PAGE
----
Increasing dietary intake of n-3 EPA+DHA and lowering dietary n-6 LA is under investigation as a therapeutic diet for improving chronic pain syndromes as well as other health outcomes. Herein we describe the diet methodology used to modulate intake of n-3 and n-6 PUFA in a free living migraine headache population and report on nutrient intake, BMI and diet acceptability achieved at week 16 of the intensive diet intervention and week 22 follow-up time-point.
A total of 178 participants were randomized and began one of three diet interventions: 1) a high n-3 PUFA, average n-6 PUFA (H3) diet targeting 1500 mg EPA+DHA/day and 7% of energy (en%) from n-6 linoleic acid (LA), 2) a high-n-3 PUFA, low-n-6 PUFA (H3L6) targeting 1500 mg EPA+DHA/day and <1.8 en% n-6 LA or 3) a Control diet with typical American intakes of both EPA+DHA (<150 mg/day) and 7 en% from n-6 LA. Methods used to achieve diet change to week 16 include diet education, diet counseling, supply of specially prepared foods, self-monitoring and access to online diet materials. Only study oils and website materials were provided for the follow-up week 16 to week 22 periods. Diet adherence was assessed by multiple 24 h recalls administered throughout the trial. Diet acceptability was assessed in a subset of participants at 4 time points by questionnaire.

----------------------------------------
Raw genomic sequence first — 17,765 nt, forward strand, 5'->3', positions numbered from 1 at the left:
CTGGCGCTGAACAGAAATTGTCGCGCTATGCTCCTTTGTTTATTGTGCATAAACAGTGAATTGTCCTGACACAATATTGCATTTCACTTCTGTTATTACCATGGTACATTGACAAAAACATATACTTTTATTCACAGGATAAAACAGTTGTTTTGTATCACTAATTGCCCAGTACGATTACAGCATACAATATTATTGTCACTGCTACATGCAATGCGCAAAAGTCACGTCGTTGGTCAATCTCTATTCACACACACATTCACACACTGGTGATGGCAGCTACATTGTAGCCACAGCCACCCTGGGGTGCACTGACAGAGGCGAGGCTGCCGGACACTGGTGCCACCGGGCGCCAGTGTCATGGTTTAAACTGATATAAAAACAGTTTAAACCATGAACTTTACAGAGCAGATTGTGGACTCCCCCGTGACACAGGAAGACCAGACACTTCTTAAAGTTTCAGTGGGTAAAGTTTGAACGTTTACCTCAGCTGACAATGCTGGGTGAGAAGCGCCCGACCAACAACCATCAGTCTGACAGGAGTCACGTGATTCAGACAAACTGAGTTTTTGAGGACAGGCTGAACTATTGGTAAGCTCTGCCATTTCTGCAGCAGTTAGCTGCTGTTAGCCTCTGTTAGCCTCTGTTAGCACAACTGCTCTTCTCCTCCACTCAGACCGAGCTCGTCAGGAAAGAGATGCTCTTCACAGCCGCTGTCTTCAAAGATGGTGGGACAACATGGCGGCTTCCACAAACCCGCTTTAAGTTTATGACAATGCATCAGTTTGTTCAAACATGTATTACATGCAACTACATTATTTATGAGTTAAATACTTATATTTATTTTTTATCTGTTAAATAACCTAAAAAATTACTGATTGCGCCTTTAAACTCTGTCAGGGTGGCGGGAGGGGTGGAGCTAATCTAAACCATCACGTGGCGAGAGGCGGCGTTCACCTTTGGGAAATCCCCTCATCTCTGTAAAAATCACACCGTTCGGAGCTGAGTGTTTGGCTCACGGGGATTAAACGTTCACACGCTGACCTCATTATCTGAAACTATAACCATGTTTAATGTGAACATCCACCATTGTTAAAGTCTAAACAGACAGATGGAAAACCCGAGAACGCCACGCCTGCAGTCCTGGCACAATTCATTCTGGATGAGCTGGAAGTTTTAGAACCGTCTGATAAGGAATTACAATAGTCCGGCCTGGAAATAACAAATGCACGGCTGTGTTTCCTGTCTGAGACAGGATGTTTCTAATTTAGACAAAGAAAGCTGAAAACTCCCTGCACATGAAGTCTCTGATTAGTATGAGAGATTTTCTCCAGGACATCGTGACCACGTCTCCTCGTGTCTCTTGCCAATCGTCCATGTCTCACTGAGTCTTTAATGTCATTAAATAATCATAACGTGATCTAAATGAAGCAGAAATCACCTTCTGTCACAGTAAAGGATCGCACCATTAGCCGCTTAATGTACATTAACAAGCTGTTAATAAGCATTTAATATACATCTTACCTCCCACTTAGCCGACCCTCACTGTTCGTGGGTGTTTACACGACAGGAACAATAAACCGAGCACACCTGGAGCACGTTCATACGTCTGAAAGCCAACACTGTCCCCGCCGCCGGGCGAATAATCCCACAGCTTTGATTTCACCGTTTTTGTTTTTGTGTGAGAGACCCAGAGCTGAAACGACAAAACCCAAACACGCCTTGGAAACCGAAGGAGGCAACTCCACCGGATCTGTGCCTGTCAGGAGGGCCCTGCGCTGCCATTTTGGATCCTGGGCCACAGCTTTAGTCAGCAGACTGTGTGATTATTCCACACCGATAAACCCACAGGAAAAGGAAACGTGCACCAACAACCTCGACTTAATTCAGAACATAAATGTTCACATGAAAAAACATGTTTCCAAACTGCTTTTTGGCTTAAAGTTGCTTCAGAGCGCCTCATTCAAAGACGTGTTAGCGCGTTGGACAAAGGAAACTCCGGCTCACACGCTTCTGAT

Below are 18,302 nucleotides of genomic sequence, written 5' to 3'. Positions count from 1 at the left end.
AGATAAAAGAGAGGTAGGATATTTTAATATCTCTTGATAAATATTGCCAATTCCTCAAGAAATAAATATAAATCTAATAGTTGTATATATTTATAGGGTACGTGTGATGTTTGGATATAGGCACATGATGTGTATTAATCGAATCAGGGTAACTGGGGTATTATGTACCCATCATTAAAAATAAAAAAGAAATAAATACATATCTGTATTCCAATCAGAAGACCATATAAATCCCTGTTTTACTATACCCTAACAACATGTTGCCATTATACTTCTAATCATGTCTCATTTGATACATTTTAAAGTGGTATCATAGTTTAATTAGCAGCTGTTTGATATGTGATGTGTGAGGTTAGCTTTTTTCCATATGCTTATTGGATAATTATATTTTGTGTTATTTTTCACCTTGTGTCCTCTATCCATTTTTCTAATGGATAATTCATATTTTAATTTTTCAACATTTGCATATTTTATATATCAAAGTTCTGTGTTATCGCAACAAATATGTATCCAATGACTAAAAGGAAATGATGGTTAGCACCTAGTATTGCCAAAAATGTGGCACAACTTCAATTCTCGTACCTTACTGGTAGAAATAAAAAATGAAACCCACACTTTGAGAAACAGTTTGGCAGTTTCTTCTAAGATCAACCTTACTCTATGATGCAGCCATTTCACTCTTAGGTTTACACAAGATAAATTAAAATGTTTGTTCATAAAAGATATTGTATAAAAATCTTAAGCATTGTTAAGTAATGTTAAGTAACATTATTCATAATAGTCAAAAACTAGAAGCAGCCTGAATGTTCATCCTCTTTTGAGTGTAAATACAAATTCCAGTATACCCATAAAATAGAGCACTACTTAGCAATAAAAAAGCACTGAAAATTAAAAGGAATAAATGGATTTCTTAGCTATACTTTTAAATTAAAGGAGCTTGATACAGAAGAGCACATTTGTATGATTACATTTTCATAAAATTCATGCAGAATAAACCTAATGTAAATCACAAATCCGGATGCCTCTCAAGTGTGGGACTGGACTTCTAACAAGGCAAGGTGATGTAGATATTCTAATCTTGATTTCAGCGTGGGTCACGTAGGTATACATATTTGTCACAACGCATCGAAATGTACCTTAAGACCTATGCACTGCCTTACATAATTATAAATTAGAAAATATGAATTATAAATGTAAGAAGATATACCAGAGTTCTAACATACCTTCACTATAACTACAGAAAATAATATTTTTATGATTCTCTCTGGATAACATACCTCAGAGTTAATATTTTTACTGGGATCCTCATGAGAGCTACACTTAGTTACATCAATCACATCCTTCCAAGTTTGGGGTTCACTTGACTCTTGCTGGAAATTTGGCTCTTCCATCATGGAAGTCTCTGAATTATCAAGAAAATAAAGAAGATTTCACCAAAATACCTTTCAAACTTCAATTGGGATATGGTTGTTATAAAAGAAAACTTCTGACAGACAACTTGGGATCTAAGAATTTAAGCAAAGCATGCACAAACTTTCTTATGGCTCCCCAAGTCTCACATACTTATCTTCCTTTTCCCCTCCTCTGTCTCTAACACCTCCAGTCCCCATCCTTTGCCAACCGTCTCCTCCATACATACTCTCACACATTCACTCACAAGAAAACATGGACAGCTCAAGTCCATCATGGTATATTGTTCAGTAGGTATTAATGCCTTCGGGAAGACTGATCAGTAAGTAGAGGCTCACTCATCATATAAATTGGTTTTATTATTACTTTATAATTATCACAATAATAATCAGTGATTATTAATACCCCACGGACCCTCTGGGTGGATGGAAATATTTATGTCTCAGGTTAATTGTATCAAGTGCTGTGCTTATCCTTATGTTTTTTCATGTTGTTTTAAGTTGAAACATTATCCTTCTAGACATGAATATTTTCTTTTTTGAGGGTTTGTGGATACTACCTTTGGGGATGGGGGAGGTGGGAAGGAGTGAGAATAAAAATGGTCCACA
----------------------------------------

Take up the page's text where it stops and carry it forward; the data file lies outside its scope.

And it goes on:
At week 16 H3 and H3L6 diet groups significantly increased median n-3 EPA+DHA intake from 48 mg/2000 kcals at baseline to 1484 mg/2000 kcals (p < 0.0001) and from 44 mg/2000 kcals to 1341 mg/2000 kcals (p < 0.0001), respectively. In the Control group, EPA+DHA intake remained below the typical American intake with baseline median at 60 mg/2000 kcals and 80 mg/2000 kcals (p = 0.6) at week 16. As desired, LA intake was maintained in the H3 and Control group with baseline median of 6.5 en% to 7.1 en% (p = 0.4) at week 16 and from 6.5 en% to 6.8 en% (p = 1.0) at week 16, respectively. In the H3L6 group, n-6 LA decreased from 6.3 en% at baseline to 3.2 en% (p < 0.0001) at week 16. There were no significant changes in BMI or diet acceptability throughout the trial or between diet groups.
We find this diet method to be acceptable to research participants and successful in altering dietary n-3 EPA+DHA with and without concurrent decreases in n-6 LA. If n-6 LA of less than 3 en% is desired, additional techniques to limit LA may need to be employed.

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